Level 42 The Complete Polydor Years 1985-1989

Level 42 Deliver a Masterclass of Aspirational 1980s Pop

Level 42 started off wanting to be Return to Forever and ended up next to Culture Club and Spandau Ballet in the top 40. How did that happen?

The Complete Polydor Years 1985-1989
Level 42
Robinsongs
2021

The 1980s were pretty weird, weren’t they? When you weren’t squirting gallons of hair spray onto your mullet and making sure your shoulder pads were large enough to land a helicopter on. You may have put down your Rubik’s Cube long enough to turn on the radio. Then things got weirder. In the UK, fighting for airtime between MC Hammer, REO Speedwagon, and Wham! were a band who started as Mahavishnu Orchestra fanboys and ended up as an unlikely pop sensation. That band was Level 42, and they were full of surprises.

The Complete Polydor Years 1985-1989 finishes the job that The Complete Polydor Years 1980-1984 started earlier this year. We get all their releases from the obligatory double live album A Physical Presence to their swansong for Polydor, Staring at the Sun on this ten-CD set. It’s a great big lump of UK jazz-funk, powered by Mark King’s signature slap bass, and it serves as a time capsule of polished ’80s pop as well as a cultural trope. For many people who lived through that bizarre decade, Level 42 were a symbol of opulence and “grown-up” tastefulness. When you got that promotion you’d been working for, along with the high-performance saloon car, the unstructured suit, and a reserved seat in the wine bar of your choice, came a Level 42 CD. Your colleagues listened to Kylie Minogue, but you had aspirational goals, and Level 42 were perfect for you. They may have been pop, but they were smart muso pop.

Digging into all ten CDs in this chunky compilation yields some gems. Bundled in with the four albums they released in the second half of the 1980s are five (count them) CDs of live tracks, remixes, and instrumental versions. It may be an expensive way to pick a copy of the Shep Pettibone remix of “Lessons in Love”, but that’s a discussion for another time. If you’re in a hurry, all the hits are squeezed onto one disc – 7” Singles – which really is all killer, no filler. Ten tracks of pin-sharp pop beautifully played and polished to an incredibly high sheen. This would have sounded great on your in-car CD player on the way to The Club.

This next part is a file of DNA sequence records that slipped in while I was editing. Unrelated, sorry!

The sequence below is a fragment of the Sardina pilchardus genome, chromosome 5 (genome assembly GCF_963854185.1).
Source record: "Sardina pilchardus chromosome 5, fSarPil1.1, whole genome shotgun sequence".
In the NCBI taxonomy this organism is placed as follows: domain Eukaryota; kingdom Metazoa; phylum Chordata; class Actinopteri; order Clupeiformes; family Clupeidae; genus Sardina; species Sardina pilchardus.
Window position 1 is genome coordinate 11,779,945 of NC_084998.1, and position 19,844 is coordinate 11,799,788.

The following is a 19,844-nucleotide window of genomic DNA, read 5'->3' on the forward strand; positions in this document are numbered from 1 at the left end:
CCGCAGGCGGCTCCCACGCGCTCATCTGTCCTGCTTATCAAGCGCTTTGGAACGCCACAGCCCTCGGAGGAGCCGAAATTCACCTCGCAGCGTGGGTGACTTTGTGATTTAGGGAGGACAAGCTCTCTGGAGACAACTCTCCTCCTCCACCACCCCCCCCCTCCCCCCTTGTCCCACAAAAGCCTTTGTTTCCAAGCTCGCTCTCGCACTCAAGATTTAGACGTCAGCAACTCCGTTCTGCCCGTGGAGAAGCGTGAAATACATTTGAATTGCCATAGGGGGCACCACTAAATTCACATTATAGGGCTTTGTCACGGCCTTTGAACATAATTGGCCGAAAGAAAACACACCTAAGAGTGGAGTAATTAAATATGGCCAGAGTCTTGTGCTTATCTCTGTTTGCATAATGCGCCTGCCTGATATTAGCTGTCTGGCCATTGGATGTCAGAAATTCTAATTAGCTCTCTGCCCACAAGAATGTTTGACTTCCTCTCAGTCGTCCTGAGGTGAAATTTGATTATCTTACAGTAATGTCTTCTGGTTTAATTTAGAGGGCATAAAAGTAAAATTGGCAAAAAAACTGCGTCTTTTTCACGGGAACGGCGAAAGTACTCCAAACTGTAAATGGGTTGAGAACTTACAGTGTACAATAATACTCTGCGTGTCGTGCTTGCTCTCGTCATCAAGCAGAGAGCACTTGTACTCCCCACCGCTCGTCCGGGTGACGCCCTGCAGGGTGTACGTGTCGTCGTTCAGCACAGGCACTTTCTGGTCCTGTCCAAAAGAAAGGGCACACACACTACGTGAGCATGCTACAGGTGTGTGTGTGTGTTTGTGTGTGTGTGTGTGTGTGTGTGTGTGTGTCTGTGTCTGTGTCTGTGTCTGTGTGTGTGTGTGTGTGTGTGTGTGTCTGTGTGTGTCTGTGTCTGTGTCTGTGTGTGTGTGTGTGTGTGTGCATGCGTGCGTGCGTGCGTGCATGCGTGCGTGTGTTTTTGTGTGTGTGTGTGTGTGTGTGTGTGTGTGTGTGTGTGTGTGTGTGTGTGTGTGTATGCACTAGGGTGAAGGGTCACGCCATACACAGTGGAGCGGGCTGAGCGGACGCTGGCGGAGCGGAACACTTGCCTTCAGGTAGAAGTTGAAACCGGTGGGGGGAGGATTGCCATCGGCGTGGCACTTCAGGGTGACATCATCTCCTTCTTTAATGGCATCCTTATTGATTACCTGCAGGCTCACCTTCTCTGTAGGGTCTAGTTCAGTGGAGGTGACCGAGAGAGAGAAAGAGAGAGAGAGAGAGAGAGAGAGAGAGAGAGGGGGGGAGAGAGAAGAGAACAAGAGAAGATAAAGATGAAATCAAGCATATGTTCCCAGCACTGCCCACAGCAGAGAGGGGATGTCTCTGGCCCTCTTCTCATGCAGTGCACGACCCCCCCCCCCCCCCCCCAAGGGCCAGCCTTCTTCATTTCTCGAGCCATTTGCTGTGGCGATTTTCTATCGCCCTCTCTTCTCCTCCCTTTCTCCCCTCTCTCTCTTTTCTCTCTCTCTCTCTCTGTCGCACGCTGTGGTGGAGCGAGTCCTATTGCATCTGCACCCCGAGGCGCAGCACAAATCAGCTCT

The live album A Physical Presence serves as both a greatest-hits-to-date and a rejoinder to those who sneered “sell-out” as a result of their pop success. The band get to flex their musical muscles and trot out hit after hit. Of the remaining three records, World Machine fares the best and bristles with top drawer jazz-funk-pop-rock. “Something About You” seemed to be on the radio constantly at the end of 1985 and helped establish them as a global act. Running in the Family and Staring at the Sun are decent releases, but by the time the calendar rolled into 1 January 1990, the bloom was off the rose. Following circumstances that split the band down the middle, the hits became fewer until their last top 40 appearance in 1994. The band continue to record and tour, so you still have the opportunity to roll up your suit sleeves and see if your 501s still fit you. (Spoiler alert – they won’t).

It’s hard to picture who this expansive collection will appeal to beyond Level 42 completists. It’s too lumpy for an impulse purchase, and yet there are a handful of hits missing from it. Some of the remixes haven’t really stood the test of time either; the Dave ‘O remix of “Running in the Family”, for example, is positively bulging with dated ’80s studio trickery. To make it even less appealing to a 2021 consumer, it’s not available on vinyl – it’s CD only, which is a very ’80s move. But Level 42 were a very ’80s band. Unlike the vast majority of ’80s pop, however, you can still listen to Level 42 without having to suppress your gag reflex.

RATING 7 / 10
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